Perturbation analysis of spatial single cell RNA-seq with ‘augur’

Spatial single cell RNA-seq data are essentially regular single-cell RNA-seq data that have spatial coordinates associated through localization on a special capture slide. I had previously used so-called “perturbation” analysis successfully with 10X single-cell data and I wanted to apply the technique to spatial single cell to understand how a treatment affects the spatially-resolved clusters.

Here, I want to briefly describe the steps I went through to perform ‘augur’ perturbation analysis of 10X Visium Spatial single cell RNA-seq data. augur works as follows:

Augur is an R package to prioritize cell types involved in the response to an experimental perturbation within high-dimensional single-cell data. The intuition underlying Augur is that cells undergoing a profound response to a given experimental stimulus become more separable, in the space of molecular measurements, than cells that remain unaffected by the stimulus. Augur quantifies this separability by asking how readily the experimental sample labels associated with each cell (e.g., treatment vs. control) can be predicted from molecular measurements alone. This is achieved by training a machine-learning model specific to each cell type, to predict the experimental condition from which each individual cell originated. The accuracy of each cell type-specific classifier is evaluated in cross-validation, providing a quantitative basis for cell type prioritization.

I followed both the Seurat 10X Visium vignette as well as a dataset integration protocol to combine two treatment (a gene knockout, in this case) and control samples (S1 and S2). Normalization was performed by “SCTransform” as recommended for spatial RNA-seq data prior to integration. PCA, K-nearest neighbors, clustering, and uMAP were calculated as described in the Seurat vignette using default values. Cell types were assigned in collaboration with the experimentalists.

With the integrated, clustered and, assigned dataset in hand, I was ready to enter the “augur” workflow as described in the paper, with some minor tweaks. First, because this is spatial and not regular scRNA-seq, there is no “RNA” default assay to set after integration. I chose to set “SCT” as the assay instead, because this represents the normalized and scaled dataset which is what you want for input to an ML model.

```{r, celltype_priority}

library(Augur)
DefaultAssay(s1s2.int) <- "SCT"
augur <- Augur::calculate_auc(s1s2.int, label_col = "orig.ident", cell_type_col = "cell_type", 
                              n_threads = 6, 
                              rf_params = list(trees = 15, mtry = 2, min_n = NULL, importance = "accuracy"),
                              n_subsamples = 25,
                              )
```

Above, you can see the actual call to augur “calculate_auc” method. I found that by specifying ‘rf_params’ and reducing the number of trees, I got better separation between cell types in the AUC readout. The calculation takes about 20 minutes to run on a 2018 MacBook Pro 13 inch laptop.

When the algorithm completes, you can visualize your results. Using the vignette for regular scRNA-seq you can do this:

library(patchwork)
p1 <- plot_umap(augur, s1s2.int, mode = "default", palette = "Spectral")
p1 <- p1 + geom_point(size=0.1) + ggtitle("Augur Perturbation by Type (Red = Most)")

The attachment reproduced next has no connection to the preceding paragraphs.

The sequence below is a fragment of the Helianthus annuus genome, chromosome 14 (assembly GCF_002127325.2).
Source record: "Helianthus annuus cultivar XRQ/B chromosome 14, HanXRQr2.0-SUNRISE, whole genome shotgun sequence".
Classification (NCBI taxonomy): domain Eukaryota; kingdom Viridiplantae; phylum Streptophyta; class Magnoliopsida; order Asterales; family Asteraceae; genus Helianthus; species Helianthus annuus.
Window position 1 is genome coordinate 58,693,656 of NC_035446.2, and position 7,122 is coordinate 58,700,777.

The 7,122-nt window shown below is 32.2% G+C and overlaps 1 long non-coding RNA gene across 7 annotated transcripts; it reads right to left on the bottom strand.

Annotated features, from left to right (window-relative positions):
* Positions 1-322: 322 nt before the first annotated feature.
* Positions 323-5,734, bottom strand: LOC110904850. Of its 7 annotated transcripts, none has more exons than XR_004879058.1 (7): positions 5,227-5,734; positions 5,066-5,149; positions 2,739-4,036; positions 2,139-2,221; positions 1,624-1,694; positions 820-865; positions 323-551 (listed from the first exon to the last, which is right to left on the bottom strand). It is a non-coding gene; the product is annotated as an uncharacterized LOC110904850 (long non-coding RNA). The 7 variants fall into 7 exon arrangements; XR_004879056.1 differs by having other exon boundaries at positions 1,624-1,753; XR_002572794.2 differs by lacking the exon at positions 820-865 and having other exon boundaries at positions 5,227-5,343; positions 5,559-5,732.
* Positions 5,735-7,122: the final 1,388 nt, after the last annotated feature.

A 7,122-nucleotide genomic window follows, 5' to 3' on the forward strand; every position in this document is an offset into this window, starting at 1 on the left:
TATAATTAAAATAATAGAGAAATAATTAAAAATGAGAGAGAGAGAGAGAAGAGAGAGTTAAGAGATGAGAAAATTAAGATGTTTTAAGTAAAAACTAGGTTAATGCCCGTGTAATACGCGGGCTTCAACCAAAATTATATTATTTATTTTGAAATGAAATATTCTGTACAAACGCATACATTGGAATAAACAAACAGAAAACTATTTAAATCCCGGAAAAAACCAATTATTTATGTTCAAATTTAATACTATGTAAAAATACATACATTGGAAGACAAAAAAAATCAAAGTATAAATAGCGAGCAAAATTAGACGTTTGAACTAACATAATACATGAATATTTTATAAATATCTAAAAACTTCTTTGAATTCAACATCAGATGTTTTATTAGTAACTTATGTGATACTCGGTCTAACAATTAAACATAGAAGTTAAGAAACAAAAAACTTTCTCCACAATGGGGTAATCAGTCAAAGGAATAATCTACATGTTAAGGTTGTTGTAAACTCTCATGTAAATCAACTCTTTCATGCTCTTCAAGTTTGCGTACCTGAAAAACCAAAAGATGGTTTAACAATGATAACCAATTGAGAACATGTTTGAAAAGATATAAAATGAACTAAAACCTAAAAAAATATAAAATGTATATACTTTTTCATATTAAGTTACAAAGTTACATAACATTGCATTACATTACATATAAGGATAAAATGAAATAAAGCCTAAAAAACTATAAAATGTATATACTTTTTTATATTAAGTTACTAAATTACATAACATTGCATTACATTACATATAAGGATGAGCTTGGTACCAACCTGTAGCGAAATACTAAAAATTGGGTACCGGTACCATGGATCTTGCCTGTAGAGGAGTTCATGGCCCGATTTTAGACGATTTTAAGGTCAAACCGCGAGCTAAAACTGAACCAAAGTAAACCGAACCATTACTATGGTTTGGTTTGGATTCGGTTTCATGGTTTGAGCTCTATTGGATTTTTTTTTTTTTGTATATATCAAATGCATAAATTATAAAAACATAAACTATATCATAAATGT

p2 <- DimPlot(s1s2.int, reduction = "umap", group.by = "cell_type") + ggtitle("S1/S2 Integrated Cell Types")
p1 + p2 

The resulting plot looks like this:

Augur perturbation analysis by AUC (red is more perturbed; left) and UMAP plot of cell types (right).

This is great and helpful, but it doesn’t take advantage of the spatially resolved nature of the data. To do that, you have to modify the integrated seurat object with the augur results:

### Make a dataframe of AUC results 
auc_tab <- augur$AUC
auc_tab$rank <- c(1:9)

### Grab the cells by type and barcode 
tib <- s1s2.int$cell_type %>% as_tibble(rownames = "Barcode") %>% rename(cell_type=value)

### Join the AUC information to the barcode on cell_type 
tib <- tib %>% left_join(., auc_tab)

### Sanity check 
assertthat::are_equal(colnames(s1s2.int), tib$Barcode)

### Update the seurat object with new augur metadata 
s1s2.int$AUC <- round(tib$auc, 3) 
s1s2.int$RANK <- tib$rank

Here, I am simply pulling out the AUC results into a table by cell type. Then I get the cell type information from the seurat object and merge the AUC information into it. I just set new metadata on the seurat object to transfer information about AUC and Rank for each barcode (i.e., cell). I do a sanity check to make sure the barcodes match (they do, as expected).

Now you can plot the spatially resolved AUC information:

SpatialDimPlot(s1s2.int, group.by = "AUC", cols = rev(c("#D73027", "#F46D43", "#FDAE61", "#FEE090", "#FFFFBF", "#E0F3F8", "#ABD9E9", "#74ADD1", "#4575B4")))

This takes advantage of the “group.by” flag in the Spatial Dim Plots command to use the AUC metadata. I’m also using a custom color scheme from ColorBrewer that shades the cell types from low to high AUC along a rainbow for ease of viewing. The plot looks like this:

Spatially-resolved perturbation (AUC) of cell clusters in the WT (left) and knockout (right) samples.

Bcbio RNA-seq ‘under the hood’

Bcbio is a configuration-based pipeline manager for common NGS workflows. It uses a YAML-config file to set all of the inputs and specifications for pipeline. I’ve used bcbio for dozens of RNA-seq projects, but I’ve never known exactly what it is doing during the pipeline itself. This is because in order to see the exact commands being run you have to either dig into the code, or dig through the log files.